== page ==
MARCH 24 — Exodus 35; John 14; Proverbs 11; Ephesians 4
I WISH TO DRAW ATTENTION TO three proverbs, or kinds of proverbs, in Proverbs 11: (1)
Like Proverbs 10, this chapter includes several proverbs that focus on the tongue, on human speech. The entire section 11:9-14 deals with one aspect or another of how the mouth may prove to be either a blessing or a curse. Among the more interesting elements is the twin mention of the fact that sometimes the most godly thing a mouth may do is keep silent: “a man of understanding holds his tongue. . . . a trustworthy man keeps a secret” (11:12, 13). Another striking feature of this section is its insistence that the mouth can either bless an entire city (and, in principle, a nation), or destroy it (11:10, 11, 14). The one tongue offers sage counsel, prophetic rebuke, strategic planning, utter integrity in matters of government and jurisprudence, a respectful humility in dealing with others, and transparent encouragement to walk in the fear of the Lord. The other tongue is pretentious, deceitful, happy to corrupt both legislative and judicial
processes, self-serving, and manipulative.
(2) “Like a gold ring in a pig’s snout is a beautiful woman who shows no discretion” (11:22). Structurally, the Hebrew is simple parallelism without predication: “A ring of gold in the snout of a pig / A beautiful woman without discretion.” To make the Hebrew’s subtle comparison explicit (since English poetry is not as dependent on parallelism as Hebrew poetry is), the NIV has constructed a simile. But the point is the same, and the imagery wonderfully evocative. The large, half-wild pigs of the ancient world had rings in their noses to control them. Never were those rings made of gold! The obvious silliness of the image would for the Jew carry a touch of repulsiveness, since pigs were unclean animals. On the same scale, but in a different dimension, the excellence of beauty in a woman is demeaned, debased to the level of a repulsive joke, when the woman herself shows no discretion. There is a great deal in our culture, and not just in Hollywood, that could profit from this proverb.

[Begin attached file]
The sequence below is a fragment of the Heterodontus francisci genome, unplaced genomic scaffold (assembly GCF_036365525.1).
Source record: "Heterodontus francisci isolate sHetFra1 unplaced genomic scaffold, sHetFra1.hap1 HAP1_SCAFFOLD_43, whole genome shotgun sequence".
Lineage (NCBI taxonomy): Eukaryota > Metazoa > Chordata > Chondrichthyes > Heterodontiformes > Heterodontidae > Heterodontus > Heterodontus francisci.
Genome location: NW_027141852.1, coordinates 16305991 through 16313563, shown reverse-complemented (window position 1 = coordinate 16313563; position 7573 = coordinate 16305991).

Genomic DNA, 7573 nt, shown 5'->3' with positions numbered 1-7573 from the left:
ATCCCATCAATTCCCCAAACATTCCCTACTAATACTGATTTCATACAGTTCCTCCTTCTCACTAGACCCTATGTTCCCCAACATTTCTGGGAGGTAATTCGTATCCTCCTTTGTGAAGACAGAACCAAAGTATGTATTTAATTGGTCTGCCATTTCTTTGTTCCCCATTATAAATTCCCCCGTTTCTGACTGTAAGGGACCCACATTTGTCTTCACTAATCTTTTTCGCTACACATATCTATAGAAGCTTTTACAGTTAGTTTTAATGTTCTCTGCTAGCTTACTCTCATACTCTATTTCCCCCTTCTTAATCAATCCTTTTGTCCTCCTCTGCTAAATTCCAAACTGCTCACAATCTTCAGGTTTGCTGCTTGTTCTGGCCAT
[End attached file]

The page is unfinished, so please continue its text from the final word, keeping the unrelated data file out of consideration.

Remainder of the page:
(3) “One man gives freely, yet gains even more; another withholds unduly, but comes to poverty” (11:24). Paradox is another feature of many proverbs. This sort of utterance is far more powerful than a simple exhortation, “We ought to be generous,” or a simple slogan, “Generosity pays,” or the like. The way our providential God has ordered the universe, the generous hand, as a rule, has much to give. Very often the selfish miser ends up in bitter penury. Can you think of examples?
This reading is from For the Love of God, vol 2 by D.A. Carson. You can download the entire book as a free PDF here: For the Love of God, Vol 2. Alternatively, you can pick up a hard copy at the church or at your favorite book retailer.